How do you calculate the different taxes if only some of the things are subject to tax but not others?
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Re: Multiple Tax Jurisdictions

Postby Silky7 » Thu Sep 22, 2016 7:28 am

carrie,

I'm not sure if follow you completely, so I apologize if this isn't relevant, but any given item can be taxed differently from the whole of the order. Sticking again with Paradigm's original topic idea, if we break down State/County/City, then only need to collect State on a given item:

removecertaintaxes.PNG
 
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Re: Multiple Tax Jurisdictions

Postby carrieswanlund » Mon Sep 26, 2016 7:44 am

Thank you.

I think Washington has a unique situation because it is by dollar amount and not by item. So...they could have a single item that is $250. However, because they have a $100 deductible only $100 is subject to sales tax. The remaining $150 is not. It is usually even more complicated than that because it is multiple items that are partially subject to sales tax.
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Re: Multiple Tax Jurisdictions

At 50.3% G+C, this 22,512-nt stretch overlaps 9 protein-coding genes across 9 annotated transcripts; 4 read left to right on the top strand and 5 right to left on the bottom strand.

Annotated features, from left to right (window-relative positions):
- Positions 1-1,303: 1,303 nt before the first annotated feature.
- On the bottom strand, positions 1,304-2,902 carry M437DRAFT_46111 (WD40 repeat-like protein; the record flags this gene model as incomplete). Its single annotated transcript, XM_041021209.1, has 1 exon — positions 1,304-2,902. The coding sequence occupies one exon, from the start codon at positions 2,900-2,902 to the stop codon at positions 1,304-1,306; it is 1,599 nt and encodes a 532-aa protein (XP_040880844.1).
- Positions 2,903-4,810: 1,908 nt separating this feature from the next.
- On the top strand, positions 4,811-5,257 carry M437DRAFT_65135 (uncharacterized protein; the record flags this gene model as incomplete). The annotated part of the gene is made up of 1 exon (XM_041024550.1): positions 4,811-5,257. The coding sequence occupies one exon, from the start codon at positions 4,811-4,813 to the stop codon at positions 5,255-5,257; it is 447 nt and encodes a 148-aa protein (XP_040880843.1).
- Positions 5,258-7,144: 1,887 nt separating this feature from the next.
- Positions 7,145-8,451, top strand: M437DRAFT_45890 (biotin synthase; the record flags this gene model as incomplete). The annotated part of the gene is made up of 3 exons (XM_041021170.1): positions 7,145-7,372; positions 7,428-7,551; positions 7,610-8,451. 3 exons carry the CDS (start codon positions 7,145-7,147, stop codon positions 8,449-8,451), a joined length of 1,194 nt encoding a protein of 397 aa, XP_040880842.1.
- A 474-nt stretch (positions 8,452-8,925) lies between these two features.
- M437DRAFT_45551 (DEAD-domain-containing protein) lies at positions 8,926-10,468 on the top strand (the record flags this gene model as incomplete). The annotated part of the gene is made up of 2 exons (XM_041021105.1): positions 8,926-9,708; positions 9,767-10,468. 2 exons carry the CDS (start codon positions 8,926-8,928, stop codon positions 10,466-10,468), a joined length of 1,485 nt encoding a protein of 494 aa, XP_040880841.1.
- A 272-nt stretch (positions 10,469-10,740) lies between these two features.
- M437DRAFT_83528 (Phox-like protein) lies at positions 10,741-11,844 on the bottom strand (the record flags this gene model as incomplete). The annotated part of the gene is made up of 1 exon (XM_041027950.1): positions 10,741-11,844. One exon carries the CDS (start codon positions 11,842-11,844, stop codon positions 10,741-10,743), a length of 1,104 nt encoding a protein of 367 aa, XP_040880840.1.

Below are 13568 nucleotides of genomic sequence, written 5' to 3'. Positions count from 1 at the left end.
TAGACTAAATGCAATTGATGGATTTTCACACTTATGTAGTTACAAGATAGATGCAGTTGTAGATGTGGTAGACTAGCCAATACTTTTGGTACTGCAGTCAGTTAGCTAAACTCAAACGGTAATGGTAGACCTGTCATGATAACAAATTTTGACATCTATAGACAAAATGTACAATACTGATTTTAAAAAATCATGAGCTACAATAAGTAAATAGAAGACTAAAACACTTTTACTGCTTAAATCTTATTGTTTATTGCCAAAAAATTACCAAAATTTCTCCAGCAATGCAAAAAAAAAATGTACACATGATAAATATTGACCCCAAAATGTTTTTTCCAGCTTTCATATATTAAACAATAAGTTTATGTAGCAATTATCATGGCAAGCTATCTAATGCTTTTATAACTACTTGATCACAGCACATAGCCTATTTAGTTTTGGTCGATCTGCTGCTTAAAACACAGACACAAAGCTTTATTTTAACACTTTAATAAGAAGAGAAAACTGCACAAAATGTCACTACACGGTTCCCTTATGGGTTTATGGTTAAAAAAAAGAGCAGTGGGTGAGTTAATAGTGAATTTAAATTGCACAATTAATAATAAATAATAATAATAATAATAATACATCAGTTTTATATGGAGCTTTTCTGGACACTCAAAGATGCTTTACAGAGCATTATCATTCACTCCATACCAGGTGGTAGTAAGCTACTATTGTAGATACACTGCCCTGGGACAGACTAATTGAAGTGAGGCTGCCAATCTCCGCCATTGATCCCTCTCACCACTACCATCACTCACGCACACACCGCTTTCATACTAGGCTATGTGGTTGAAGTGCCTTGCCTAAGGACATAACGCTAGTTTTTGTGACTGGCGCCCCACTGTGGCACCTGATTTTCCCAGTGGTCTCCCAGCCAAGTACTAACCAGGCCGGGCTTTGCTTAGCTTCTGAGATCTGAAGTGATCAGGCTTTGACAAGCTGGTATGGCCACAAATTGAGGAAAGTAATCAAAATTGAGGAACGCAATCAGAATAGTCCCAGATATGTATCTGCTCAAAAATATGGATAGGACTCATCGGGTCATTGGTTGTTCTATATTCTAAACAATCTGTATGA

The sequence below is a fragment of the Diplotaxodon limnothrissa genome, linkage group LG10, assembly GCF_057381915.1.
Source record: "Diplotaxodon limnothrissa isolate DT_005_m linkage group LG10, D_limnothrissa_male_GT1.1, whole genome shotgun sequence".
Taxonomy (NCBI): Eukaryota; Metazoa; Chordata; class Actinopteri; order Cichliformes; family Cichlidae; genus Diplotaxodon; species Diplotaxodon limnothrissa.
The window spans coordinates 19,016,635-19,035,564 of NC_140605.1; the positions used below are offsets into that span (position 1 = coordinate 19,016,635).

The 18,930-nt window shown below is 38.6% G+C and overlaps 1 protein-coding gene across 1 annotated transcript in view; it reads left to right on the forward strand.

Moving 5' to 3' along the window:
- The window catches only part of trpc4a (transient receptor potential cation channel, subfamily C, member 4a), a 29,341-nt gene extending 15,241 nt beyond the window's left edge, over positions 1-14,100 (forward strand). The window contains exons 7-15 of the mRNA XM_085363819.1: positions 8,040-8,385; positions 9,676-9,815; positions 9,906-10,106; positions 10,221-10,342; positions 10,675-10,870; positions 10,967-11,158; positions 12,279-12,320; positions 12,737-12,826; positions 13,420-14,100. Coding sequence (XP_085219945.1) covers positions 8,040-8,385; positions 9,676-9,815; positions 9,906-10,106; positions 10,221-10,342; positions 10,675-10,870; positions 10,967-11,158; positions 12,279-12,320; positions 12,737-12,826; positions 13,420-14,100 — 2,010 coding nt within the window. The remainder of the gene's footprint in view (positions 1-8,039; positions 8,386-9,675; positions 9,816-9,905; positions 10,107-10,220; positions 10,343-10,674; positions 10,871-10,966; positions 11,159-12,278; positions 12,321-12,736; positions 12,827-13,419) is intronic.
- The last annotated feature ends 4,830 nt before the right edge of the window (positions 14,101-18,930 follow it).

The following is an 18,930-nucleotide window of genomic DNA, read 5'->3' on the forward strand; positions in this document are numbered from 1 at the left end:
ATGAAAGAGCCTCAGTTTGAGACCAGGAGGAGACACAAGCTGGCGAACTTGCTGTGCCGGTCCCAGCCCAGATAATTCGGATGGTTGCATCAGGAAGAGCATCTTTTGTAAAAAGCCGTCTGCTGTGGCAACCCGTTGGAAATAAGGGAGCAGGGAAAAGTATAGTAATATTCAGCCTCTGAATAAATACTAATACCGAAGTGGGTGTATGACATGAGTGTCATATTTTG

Postby Rich » Mon Sep 26, 2016 7:48 am

carrieswanlund wrote:Thank you.

I think Washington has a unique situation because it is by dollar amount and not by item. So...they could have a single item that is $250. However, because they have a $100 deductible only $100 is subject to sales tax. The remaining $150 is not. It is usually even more complicated than that because it is multiple items that are partially subject to sales tax.



And this right here make Michigans Core tax seem not so bad.
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Re: Multiple Tax Jurisdictions

Postby Silky7 » Tue Sep 27, 2016 6:09 am

Carrie,

There may be a way to work around this, which is probably what you're doing now. Sticking with your example, the first line here is marked as non-taxable, and the second is taxed normally. If I'm misunderstanding this scenario still, could you provide a link to the Washington state tax legislation that explains this?

deduct.PNG
 
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Re: Multiple Tax Jurisdictions

Postby carrieswanlund » Tue Sep 27, 2016 3:36 pm

Silky7 wrote:Carrie,

There may be a way to work around this, which is probably what you're doing now. Sticking with your example, the first line here is marked as non-taxable, and the second is taxed normally. If I'm misunderstanding this scenario still, could you provide a link to the Washington state tax legislation that explains this?

deduct.PNG


That is actually how I have been doing it. It is as clean as it can be the way you suggested. It is just never as simple as one item, of course, because the warranty pays an allowed dollar amount on each item - leaving a tax and untaxed portion on most parts and sometimes on labor. http://dor.wa.gov/docs/pubs/specialnoti ... anties.pdf

Thank you for understanding my question so clearly! - Carrie